Of all the medical mistakes that could be made in the first hours of a newborn’s life, few lay people would think to attribute any of them to a delay in naming the infant. But neonatologists (doctors who treat ill or premature newborns) know that the unnamed wee ones under their care are more likely to be on the receiving end of a medical error.
When a baby is born and the parents are still dithering about what to call him or her, hospitals use a generic gender descriptor on the patient bracelet – Babygirl Smith, for example. Once the kid is entered into hospital records with that ID, it’s often there until the baby is discharged, even if he or she gets a real name in the meantime.
A study in Pediatrics conducted by researchers aware that such anonymity can invite problems tested a new naming method to see if it reduced potential errors.
As reported on NPR, it’s believed that generic baby names increase the risk of the wrong treatment being given to the wrong patient, especially if the baby is in the neonatal intensive care unit, where about 12 in 100 newborns land.
The neonatal ICU, or NICU, is filled with tiny, often fragile beings requiring complicated care. According to the study’s lead author, Dr. Jason Adelman, an internist and patient safety officer at Montefiore Health System in New York, “All neonatologists know [generic naming] is a problem, but weren’t able to quantify it.”
His team changed naming convention by using a real first name – the mother’s. Instead of Babygirl Smith, that baby would get the ID Donnasgirl Smith. Twins would be 1Donnasgirl Smith and 2Donnasgirl Smith instead of the standard BabygirlA and BabygirlB.
Researchers compared the rate of so-called retract-and-reorder (RAR) events in the years before and after implementing the new ID system. “Retract-and-reorder,” NPR explained, “is a tool that uses the hospital’s computer system to flag medical orders retracted by a health-care worker and then placed by the same worker on a different patient within a short time period.”
The study showed that RAR events declined by more than one-third in the year after the intervention compared with the earlier period.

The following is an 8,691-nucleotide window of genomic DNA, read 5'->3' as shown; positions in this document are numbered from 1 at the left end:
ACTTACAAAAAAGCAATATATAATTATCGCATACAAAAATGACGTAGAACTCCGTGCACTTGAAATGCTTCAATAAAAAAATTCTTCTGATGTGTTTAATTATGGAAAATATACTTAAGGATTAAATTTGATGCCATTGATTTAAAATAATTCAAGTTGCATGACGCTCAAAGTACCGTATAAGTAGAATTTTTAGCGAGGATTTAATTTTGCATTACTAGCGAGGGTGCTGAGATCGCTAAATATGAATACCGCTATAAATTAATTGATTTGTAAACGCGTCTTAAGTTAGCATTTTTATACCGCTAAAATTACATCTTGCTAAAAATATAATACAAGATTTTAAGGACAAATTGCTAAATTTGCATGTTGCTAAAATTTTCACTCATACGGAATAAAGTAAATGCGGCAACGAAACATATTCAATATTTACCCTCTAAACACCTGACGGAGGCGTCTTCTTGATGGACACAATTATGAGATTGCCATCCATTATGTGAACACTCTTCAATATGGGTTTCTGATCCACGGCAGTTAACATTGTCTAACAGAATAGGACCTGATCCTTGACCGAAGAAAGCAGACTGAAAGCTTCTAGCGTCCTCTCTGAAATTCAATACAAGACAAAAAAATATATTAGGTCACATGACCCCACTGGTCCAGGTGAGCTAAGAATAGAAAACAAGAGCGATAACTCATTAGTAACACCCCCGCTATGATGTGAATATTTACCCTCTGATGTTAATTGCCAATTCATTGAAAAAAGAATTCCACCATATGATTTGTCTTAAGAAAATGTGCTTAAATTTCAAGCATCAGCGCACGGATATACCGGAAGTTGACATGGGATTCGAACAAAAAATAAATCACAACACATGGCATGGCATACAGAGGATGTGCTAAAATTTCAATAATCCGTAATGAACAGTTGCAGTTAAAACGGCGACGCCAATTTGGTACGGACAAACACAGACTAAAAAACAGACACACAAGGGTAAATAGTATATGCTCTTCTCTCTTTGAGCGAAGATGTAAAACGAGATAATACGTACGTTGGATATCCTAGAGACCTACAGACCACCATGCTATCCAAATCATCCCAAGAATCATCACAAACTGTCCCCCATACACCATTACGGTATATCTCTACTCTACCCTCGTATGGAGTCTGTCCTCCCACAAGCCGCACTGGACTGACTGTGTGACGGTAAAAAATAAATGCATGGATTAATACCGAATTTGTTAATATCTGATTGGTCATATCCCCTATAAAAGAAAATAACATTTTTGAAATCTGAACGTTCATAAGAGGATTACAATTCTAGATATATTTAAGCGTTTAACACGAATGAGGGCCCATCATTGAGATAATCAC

That doesn’t prove that the new ID system is superior to the old one, but it’s food for hospital thought to consider revising clinical practice.
Keep in mind that the RAR tool does not track medical errors, just close calls. As Dr. Gautham Suresh, a neonatologist not involved in the study explained to NPR, “Say I’m driving down the highway and I almost take the wrong exit but then swing back into the right lane and take the correct exit later. RAR is catching those times when I almost took the wrong exit.”
The researchers also noted that RAR slightly over-reports wrong-patient errors because it includes some false positives. That’s when a test indicates something amiss that leads to more tests and the possibility of complications (such as infection) when, if nothing had been done in the first place, no harm would have occurred.
Although his study analyzed only computerized orders, Adelman said the new naming system has the potential to lower the rate of other kinds of errors, some as simple as taking the wrong container of pumped breast milk from the refrigerator.
Suresh said the study advanced the body of knowledge, but he didn’t go as far as to advise that the new ID system be widely implemented. But he did advocate for further attention to the traditional way babies are named in the hospital, and noted that other factors contribute to wrong-patient mistakes, such as human distraction or poor lighting. “Patient identification errors are complex, and the name is only part of the puzzle,” he says.
The simplest way to avoid them, of course, is to figure out what to call your kid before he or she arrives. Come on, mom and dad … it’s not as if Baby has a vote.